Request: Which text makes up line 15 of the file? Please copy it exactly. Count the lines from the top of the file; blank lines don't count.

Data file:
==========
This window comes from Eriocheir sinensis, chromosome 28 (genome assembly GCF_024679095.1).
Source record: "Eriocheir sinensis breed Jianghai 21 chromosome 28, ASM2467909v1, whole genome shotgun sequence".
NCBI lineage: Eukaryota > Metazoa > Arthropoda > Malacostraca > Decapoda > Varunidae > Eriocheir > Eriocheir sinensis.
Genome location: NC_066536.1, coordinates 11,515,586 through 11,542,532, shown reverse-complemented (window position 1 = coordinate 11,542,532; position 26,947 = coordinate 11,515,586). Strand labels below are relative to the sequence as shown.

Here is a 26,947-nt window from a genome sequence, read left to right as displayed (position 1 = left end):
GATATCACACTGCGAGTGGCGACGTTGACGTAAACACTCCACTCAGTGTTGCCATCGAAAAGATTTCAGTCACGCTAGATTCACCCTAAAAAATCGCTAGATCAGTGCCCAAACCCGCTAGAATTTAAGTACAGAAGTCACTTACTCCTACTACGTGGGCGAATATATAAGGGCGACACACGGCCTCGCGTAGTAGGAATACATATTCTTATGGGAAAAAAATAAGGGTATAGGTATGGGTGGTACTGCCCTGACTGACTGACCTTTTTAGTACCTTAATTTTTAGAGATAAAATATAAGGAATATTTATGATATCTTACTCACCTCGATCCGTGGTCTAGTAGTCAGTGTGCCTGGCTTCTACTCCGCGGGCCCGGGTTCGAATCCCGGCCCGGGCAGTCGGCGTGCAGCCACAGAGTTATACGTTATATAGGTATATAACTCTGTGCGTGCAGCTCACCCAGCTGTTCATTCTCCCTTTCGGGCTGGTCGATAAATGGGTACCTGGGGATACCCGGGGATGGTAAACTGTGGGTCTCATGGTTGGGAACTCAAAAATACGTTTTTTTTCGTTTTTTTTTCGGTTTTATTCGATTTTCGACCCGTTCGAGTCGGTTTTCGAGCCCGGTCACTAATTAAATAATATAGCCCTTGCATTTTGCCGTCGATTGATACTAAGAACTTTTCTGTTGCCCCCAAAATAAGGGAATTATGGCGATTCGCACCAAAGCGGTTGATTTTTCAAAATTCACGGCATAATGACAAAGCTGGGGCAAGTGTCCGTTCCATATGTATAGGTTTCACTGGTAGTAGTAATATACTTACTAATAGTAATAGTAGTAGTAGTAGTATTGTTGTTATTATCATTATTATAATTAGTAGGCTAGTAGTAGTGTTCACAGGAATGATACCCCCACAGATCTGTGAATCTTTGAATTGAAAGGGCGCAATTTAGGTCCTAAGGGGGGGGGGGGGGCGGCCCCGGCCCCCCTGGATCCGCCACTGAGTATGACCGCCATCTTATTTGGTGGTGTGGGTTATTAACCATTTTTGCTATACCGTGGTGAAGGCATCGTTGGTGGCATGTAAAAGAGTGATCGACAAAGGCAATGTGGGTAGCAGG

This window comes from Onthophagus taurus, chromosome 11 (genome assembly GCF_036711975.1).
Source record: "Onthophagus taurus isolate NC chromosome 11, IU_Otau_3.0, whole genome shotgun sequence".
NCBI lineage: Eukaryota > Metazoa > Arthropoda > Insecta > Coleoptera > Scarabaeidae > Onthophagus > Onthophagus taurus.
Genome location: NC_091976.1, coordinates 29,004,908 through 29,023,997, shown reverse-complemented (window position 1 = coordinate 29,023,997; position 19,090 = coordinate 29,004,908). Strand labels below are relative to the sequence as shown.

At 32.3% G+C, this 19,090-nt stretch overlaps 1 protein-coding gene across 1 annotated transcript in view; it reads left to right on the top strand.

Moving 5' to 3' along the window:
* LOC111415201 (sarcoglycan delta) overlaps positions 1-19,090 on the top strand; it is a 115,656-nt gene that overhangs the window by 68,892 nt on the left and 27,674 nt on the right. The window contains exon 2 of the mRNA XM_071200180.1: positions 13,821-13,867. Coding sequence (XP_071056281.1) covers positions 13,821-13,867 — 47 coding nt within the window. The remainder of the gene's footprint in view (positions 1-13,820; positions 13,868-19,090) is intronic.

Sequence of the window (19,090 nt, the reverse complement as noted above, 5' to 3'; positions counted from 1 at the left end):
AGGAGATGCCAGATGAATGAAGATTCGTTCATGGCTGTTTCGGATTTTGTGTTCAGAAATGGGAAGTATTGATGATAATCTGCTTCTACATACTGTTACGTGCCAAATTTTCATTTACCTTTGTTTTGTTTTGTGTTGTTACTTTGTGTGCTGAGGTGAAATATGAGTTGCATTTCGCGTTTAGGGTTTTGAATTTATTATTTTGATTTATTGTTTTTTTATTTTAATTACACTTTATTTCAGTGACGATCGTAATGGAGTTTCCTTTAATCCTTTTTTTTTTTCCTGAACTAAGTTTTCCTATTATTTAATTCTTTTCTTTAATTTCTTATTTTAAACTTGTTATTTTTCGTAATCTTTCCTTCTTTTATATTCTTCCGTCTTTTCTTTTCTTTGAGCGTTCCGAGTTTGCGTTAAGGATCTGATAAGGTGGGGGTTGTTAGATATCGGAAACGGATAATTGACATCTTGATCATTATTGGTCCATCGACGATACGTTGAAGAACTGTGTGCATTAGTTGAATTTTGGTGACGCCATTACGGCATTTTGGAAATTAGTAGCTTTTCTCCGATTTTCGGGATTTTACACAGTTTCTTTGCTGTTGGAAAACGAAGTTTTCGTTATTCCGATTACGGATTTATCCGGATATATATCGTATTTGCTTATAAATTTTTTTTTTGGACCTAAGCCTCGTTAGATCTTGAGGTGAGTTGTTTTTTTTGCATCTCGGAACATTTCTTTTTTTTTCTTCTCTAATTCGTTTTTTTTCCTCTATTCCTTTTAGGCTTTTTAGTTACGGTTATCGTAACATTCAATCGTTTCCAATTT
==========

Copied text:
AGGAGATGCCAGATGAATGAAGATTCGTTCATGGCTGTTTCGGATTTTGTGTTCAGAAATGGGAAGTATTGATGATAATCTGCTTCTACATACTGTTACGTGCCAAATTTTCATTTACCTTTGTTTTGTTTTGTGTTGTTACTTTGTGTGCTGAGGTGAAATATGAGTTGCATTTCGCGTTTAGGGTTTTGAATTTATTATTTTGATTTATTGTTTTTTTATTTTAATTACACTTTATTTCAGTGACGATCGTAATGGAGTTTCCTTTAATCCTTTTTTTTTTTCCTGAACTAAGTTTTCCTATTATTTAATTCTTTTCTTTAATTTCTTATTTTAAACTTGTTATTTTTCGTAATCTTTCCTTCTTTTATATTCTTCCGTCTTTTCTTTTCTTTGAGCGTTCCGAGTTTGCGTTAAGGATCTGATAAGGTGGGGGTTGTTAGATATCGGAAACGGATAATTGACATCTTGATCATTATTGGTCCATCGACGATACGTTGAAGAACTGTGTGCATTAGTTGAATTTTGGTGACGCCATTACGGCATTTTGGAAATTAGTAGCTTTTCTCCGATTTTCGGGATTTTACACAGTTTCTTTGCTGTTGGAAAACGAAGTTTTCGTTATTCCGATTACGGATTTATCCGGATATATATCGTATTTGCTTATAAATTTTTTTTTTGGACCTAAGCCTCGTTAGATCTTGAGGTGAGTTGTTTTTTTTGCATCTCGGAACATTTCTTTTTTTTTCTTCTCTAATTCGTTTTTTTTCCTCTATTCCTTTTAGGCTTTTTAGTTACGGTTATCGTAACATTCAATCGTTTCCAATTT